If you need ideas to help initiate a friendship with an international student consider volunteering for international student orientation if it exists on your campus or to pick up new students at the airport. Volunteer to be an English partner for international students or take a job on campus where you know international students work, i.e. the cafeteria, grounds/ maintenance (these jobs are usually not considered the “best” on campus jobs!) And if all else fails, simply walk up to an international student, introduce yourself and ask them who they are and where they are from!
Here are some tips and things to remember as you are building relationships with international students:
Ask questions about them. Everyone likes to share where they are from, what their favorite foods or music is, and more. This aspect of building a friendship is very important and you will gain a lot of favor if you take time to be a learner.
Research their country online by looking at the CIA world fact book, and regularly catch international headlines; pay close attention to countries your friends are from. Most internationals keep up with what is going on at home, and will be impressed if you are too!
Invite them to campus events, or to hang out with your friends.
Ask them to cook traditional food, or their favorite meal from home.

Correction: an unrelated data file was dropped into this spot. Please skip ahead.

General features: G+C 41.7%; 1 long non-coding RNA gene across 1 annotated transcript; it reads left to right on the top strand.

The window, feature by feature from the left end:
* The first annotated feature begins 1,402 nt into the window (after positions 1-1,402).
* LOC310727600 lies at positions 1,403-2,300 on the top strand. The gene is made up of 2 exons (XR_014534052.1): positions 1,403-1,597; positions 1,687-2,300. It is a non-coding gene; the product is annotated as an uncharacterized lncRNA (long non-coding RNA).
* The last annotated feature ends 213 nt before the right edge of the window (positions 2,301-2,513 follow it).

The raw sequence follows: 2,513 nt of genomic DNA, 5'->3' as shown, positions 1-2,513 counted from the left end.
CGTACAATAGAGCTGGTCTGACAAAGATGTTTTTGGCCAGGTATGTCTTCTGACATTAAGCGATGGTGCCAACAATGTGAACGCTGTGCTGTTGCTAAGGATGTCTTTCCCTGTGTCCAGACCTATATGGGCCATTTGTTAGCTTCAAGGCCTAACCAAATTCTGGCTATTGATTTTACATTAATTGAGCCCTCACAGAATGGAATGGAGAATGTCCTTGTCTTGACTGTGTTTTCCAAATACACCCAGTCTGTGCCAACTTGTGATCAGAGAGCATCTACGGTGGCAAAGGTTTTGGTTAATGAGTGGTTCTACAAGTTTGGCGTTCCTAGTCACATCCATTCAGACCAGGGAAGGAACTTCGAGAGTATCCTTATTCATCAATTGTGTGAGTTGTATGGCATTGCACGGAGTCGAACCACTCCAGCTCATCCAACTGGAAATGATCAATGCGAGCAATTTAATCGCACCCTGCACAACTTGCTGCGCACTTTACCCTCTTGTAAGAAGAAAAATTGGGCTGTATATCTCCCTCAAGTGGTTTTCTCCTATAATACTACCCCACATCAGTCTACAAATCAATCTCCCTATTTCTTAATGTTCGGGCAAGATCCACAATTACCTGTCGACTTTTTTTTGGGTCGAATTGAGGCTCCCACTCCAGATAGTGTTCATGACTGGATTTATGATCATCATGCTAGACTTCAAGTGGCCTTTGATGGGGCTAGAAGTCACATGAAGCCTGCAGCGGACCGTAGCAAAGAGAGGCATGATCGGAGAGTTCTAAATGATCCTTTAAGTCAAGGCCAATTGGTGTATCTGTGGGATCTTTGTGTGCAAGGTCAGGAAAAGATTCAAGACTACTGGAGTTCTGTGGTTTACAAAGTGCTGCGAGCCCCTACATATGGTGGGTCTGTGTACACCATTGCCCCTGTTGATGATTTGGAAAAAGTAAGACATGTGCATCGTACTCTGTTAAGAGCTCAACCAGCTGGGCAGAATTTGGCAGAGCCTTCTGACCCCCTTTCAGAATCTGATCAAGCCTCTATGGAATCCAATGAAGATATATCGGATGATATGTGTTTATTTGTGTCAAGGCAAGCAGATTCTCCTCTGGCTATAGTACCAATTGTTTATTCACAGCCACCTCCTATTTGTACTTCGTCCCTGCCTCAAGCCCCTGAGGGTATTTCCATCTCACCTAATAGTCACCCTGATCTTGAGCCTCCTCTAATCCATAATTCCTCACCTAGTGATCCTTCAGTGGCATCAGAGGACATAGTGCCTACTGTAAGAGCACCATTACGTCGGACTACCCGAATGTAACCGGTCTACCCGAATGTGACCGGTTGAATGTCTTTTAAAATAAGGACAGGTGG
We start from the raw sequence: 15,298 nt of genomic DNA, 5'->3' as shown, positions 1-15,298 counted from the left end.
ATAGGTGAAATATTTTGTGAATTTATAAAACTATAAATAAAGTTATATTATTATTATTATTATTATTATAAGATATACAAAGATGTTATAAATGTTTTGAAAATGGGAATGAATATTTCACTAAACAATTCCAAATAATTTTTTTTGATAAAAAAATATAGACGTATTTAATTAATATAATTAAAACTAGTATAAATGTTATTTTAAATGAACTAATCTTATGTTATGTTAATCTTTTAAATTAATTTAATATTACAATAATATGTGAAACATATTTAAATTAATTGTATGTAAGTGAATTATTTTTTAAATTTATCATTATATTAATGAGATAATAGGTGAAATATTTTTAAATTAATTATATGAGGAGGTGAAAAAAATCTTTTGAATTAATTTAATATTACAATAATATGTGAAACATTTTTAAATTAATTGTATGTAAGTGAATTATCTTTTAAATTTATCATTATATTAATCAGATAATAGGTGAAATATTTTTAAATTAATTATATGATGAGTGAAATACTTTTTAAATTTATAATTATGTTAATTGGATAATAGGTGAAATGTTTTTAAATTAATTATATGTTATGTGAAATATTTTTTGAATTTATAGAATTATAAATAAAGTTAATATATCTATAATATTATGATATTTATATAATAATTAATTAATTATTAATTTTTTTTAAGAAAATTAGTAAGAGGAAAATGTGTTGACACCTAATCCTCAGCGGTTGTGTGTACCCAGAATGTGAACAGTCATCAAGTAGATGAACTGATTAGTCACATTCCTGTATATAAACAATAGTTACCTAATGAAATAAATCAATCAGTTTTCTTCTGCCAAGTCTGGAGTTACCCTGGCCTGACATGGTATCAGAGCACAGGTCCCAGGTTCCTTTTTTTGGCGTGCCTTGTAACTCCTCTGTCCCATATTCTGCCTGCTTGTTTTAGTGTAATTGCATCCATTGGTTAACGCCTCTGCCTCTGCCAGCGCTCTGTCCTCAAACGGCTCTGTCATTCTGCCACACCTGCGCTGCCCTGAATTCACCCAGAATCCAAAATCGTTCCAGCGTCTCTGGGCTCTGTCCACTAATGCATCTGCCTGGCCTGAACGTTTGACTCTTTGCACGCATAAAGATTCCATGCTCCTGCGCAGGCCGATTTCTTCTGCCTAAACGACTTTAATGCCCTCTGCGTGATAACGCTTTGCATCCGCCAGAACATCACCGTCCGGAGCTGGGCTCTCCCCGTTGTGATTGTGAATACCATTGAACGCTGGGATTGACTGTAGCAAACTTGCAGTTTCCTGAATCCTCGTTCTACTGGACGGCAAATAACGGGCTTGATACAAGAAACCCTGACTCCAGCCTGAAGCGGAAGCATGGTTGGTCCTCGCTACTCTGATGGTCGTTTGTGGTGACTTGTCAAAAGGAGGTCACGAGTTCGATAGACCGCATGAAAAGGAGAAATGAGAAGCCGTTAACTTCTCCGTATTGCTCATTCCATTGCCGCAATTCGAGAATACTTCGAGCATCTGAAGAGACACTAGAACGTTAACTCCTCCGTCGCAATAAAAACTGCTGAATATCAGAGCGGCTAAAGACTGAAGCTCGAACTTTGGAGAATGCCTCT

Offer to take them to the grocery store (and maybe even research to find an ethnic store if they need some rare ingredients). You could even organize a larger meal, and invite many international students, a few Americans (keep this to a minimum), and have an International Potluck!
Invite a student home (with your parents’ permission) for a weekend, or a holiday like Thanksgiving, Christmas or Easter. Not only will they have the opportunity to experience an American version of these holidays, all three of these can be wonderful opportunities to share the gospel when you share the meaning behind the holidays.
Think about where International Students are most prevalent on your campus. Are they in your classes, do many hang out at the on campus coffee shop, or do internationals spend most of their time studying in the library? Think through some strategic ways that you could stretch yourself to be more available to meet these students. If you already know some international students, begin to pray for them and write down three practical steps that you could begin to initiate a friendship with them. Once again, think through some ideas that you think are “impossible,” and pray that God would open up the doors to share the gospel.
To learn more about world cultures and religions, check out these resources:
Campus Crusade: Ethnic Student Ministries
Check out this student who is committed to building friendships with international students:
“All I had starting out in international ministry was a passion for hospitality and desire to act upon Gods call to make disciples of all nations. At my university, 1% of the student population was international, and serving them only was something akin to leaving the 99 to find the one sheep. Boldly starting conversations helped me find out if a student was international. After this, I spent as much time with international students as I could, listening to them, inviting them to dinner and always being prepared to give an answer for the joy I have in Christ.” —David